Forest conversion and soil erosion

Soil erosion commonly appears after conversion of forests to agricultural land, sweeping away fertile soil, pesticides and the sources of liveliood for humans and wildlife.

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Soil erosion in Madagascar
© WWF-Canon / Olivier Langrand

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More calamities after the forests are gone

Damage to areas that are cleared of forests and replaced with plantations continues long after the trees are gone.
Erosion is also accentuated by planting trees in rows up and down hillsides rather than on contours around them, and by poorly planned infrastructure such as roads.

What is erosion?

When forests are cleared, the exposed topsoil often begins to erode, increasing sedimentation into watercourses (e.g. rivers). The situation worsens if there are no forests left along the banks of rivers to hold soil carried by rain. Coffee, cassava, cotton, corn, palm oil, rice, sorghum, soybean, tea, tobacco, and wheat are some of the crops whose cultivation cause soil erosion

During soy production, lack of soil cover and exposure to the wind causes erosion and infertile soils. As a result, every year, Brazil loses 55 million tonnes of topsoil.
 

What is the scale of the erosion problem?

It is estimated that since 1960, one-third of the world’s arable land has been lost through erosion and other degradations. The problem persists, with a reported loss rate of about 10 million hectares per year.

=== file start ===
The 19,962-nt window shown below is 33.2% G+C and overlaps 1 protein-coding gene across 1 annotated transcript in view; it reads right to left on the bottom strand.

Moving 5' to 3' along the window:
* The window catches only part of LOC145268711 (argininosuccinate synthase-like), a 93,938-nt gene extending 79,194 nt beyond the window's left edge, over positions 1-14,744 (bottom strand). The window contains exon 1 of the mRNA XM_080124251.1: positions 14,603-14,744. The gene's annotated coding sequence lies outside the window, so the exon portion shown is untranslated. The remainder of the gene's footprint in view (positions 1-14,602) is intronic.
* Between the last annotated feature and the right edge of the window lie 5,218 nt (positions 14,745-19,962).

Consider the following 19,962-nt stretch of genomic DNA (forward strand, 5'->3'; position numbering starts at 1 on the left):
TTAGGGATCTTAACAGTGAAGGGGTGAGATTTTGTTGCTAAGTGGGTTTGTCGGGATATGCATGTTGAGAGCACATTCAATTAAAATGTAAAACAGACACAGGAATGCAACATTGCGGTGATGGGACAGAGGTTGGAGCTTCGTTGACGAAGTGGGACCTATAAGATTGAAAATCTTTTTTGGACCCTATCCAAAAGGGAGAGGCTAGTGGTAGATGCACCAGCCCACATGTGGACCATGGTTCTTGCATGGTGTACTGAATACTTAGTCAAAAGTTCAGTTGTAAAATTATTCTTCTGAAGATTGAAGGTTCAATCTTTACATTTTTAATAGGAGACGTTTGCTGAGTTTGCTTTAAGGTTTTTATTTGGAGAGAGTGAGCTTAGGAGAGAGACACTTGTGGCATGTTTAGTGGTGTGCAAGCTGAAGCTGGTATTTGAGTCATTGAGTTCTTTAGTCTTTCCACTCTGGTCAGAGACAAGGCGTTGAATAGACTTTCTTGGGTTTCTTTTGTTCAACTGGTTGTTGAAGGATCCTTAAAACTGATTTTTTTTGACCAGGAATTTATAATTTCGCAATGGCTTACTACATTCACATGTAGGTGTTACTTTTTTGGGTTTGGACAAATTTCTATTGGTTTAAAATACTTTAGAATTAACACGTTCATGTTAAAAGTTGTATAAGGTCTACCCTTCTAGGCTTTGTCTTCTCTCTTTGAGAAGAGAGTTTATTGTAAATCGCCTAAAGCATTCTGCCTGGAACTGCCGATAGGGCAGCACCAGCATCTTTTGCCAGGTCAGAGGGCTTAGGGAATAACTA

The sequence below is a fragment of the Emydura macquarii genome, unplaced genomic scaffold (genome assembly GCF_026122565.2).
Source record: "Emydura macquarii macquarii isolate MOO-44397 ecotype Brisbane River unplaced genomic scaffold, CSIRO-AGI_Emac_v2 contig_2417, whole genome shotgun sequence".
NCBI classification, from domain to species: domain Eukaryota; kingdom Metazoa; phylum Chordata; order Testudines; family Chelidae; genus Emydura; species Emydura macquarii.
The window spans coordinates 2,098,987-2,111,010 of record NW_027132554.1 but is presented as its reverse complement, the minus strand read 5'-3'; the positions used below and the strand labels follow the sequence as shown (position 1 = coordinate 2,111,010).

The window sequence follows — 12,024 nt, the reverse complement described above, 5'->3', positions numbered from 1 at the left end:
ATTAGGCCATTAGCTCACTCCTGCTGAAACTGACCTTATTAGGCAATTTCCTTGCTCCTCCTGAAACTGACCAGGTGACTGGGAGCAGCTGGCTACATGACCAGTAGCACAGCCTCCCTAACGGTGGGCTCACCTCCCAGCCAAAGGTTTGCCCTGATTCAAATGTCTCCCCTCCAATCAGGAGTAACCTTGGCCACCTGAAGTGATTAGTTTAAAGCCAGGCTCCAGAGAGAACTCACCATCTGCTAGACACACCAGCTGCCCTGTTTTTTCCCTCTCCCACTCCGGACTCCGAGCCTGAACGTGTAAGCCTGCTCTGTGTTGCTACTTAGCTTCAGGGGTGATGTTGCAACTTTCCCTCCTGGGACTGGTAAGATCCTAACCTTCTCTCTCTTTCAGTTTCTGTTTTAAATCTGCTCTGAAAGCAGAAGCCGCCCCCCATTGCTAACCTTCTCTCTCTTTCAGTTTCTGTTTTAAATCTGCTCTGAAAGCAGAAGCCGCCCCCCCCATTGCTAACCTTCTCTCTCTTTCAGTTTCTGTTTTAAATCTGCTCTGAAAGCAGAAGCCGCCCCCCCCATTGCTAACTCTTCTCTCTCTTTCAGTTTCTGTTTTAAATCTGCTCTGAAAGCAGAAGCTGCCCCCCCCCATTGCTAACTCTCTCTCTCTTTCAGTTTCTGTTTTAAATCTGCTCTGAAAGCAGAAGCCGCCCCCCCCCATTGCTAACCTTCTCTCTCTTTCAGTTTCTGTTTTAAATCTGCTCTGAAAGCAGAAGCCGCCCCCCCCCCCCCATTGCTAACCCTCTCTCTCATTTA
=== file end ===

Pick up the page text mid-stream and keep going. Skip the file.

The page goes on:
In reality, the situation may be much more worrying. Over the last 5 decades, increases in agricultural productivity have made it possible to produce more crops on the same amount of land.

But the problem is that because agricultural land is often degraded and almost useless, producers keep moving to more productive land. Globally, the land used and abandoned in the last 50 years may be equal to the amount of land used today.

 

 / ©: Olivier van Bogaert
Erosion is a result of deforestation. Ivohibe, Madagascar
© Olivier van Bogaert

From savanna to desert: a ‘how-to’ guide

 Urbanisation and erosion in the Cerrado, Brazil. / ©: WWF-Canon / Mauri RAUTKARI
Urbanisation and erosion in the Cerrado, Brazil.
© WWF-Canon / Mauri RAUTKARI
In the Brazilian Cerrado, the combined effects of deforestation and increased soil temperatures have made it difficult for rainwater to sink into the soil.

When plantation areas of up to 10,000 hectares are exposed following deforestation, the soil becomes extremely vulnerable to wind and water erosion. As a result, desertification has become a serious threat to these areas, which experience a long dry season.

In the Santarem region, intensive rainfall causes erosion, especially near streams and rivers. The sediment is transported downstream, where it makes the rivers and coves turbid.

Priority Places

Impacts of erosion

    • Impact on wildlife: Rainwater runoff carries pesticides, which are then found in the soil, water and sediment affecting fish and other wildlife. For example, Indians living in Xingu Indigenous Park in Brazil report a decline in fish numbers. This trend is attributed to changes in the courses of waterways resulting from farming-related erosion and the silt deposition this causes.
    • Impact on ecosystems: As a result from erosion, pesticides are carried away by the rain to the coast. In Central America, plantation soil run-off ends up in the sea, where it affects the Meso American Reef.
    • Flooding: In banana plantations, flooding occurs partly because of deforestation (soil is no longer there to absorb the water) and partly because of poorly constructed plantation drainage systems.
  • Blue and yellow macaw, Amazonas, Brazil. / ©: WWF / Zig KOCH

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